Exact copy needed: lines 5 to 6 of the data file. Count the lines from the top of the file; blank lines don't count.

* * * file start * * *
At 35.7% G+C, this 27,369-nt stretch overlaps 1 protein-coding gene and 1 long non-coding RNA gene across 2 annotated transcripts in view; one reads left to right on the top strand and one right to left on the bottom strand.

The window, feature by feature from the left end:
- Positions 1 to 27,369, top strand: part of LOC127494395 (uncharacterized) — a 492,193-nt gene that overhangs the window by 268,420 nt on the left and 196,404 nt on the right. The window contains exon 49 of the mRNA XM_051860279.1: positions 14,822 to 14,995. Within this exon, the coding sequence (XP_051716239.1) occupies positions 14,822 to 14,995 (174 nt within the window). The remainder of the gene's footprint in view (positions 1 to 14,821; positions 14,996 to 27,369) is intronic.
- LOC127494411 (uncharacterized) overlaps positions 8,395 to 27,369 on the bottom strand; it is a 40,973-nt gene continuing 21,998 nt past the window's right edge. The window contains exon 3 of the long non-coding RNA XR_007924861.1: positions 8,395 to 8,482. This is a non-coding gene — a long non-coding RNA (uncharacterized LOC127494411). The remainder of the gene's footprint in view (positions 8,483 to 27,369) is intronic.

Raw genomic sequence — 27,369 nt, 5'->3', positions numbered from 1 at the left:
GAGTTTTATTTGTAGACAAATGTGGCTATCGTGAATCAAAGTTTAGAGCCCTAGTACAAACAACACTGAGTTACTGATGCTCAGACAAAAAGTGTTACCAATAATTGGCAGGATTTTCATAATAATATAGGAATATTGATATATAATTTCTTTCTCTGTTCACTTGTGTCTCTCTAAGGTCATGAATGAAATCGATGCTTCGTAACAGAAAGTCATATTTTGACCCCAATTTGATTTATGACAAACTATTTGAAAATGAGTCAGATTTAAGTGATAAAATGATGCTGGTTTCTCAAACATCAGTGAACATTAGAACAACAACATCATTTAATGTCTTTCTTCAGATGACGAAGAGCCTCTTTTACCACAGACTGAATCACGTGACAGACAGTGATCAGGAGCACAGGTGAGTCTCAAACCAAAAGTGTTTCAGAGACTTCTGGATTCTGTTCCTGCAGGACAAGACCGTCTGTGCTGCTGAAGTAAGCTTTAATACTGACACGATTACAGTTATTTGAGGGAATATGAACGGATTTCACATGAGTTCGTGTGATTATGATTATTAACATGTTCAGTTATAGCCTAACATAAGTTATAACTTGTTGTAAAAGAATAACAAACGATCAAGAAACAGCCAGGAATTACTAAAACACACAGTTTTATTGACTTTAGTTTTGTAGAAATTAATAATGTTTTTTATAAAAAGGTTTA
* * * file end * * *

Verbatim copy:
Raw genomic sequence — 27,369 nt, 5'->3', positions numbered from 1 at the left:
GAGTTTTATTTGTAGACAAATGTGGCTATCGTGAATCAAAGTTTAGAGCCCTAGTACAAACAACACTGAGTTACTGATGCTCAGACAAAAAGTGTTACCAATAATTGGCAGGATTTTCATAATAATATAGGAATATTGATATATAATTTCTTTCTCTGTTCACTTGTGTCTCTCTAAGGTCATGAATGAAATCGATGCTTCGTAACAGAAAGTCATATTTTGACCCCAATTTGATTTATGACAAACTATTTGAAAATGAGTCAGATTTAAGTGATAAAATGATGCTGGTTTCTCAAACATCAGTGAACATTAGAACAACAACATCATTTAATGTCTTTCTTCAGATGACGAAGAGCCTCTTTTACCACAGACTGAATCACGTGACAGACAGTGATCAGGAGCACAGGTGAGTCTCAAACCAAAAGTGTTTCAGAGACTTCTGGATTCTGTTCCTGCAGGACAAGACCGTCTGTGCTGCTGAAGTAAGCTTTAATACTGACACGATTACAGTTATTTGAGGGAATATGAACGGATTTCACATGAGTTCGTGTGATTATGATTATTAACATGTTCAGTTATAGCCTAACATAAGTTATAACTTGTTGTAAAAGAATAACAAACGATCAAGAAACAGCCAGGAATTACTAAAACACACAGTTTTATTGACTTTAGTTTTGTAGAAATTAATAATGTTTTTTATAAAAAGGTTTA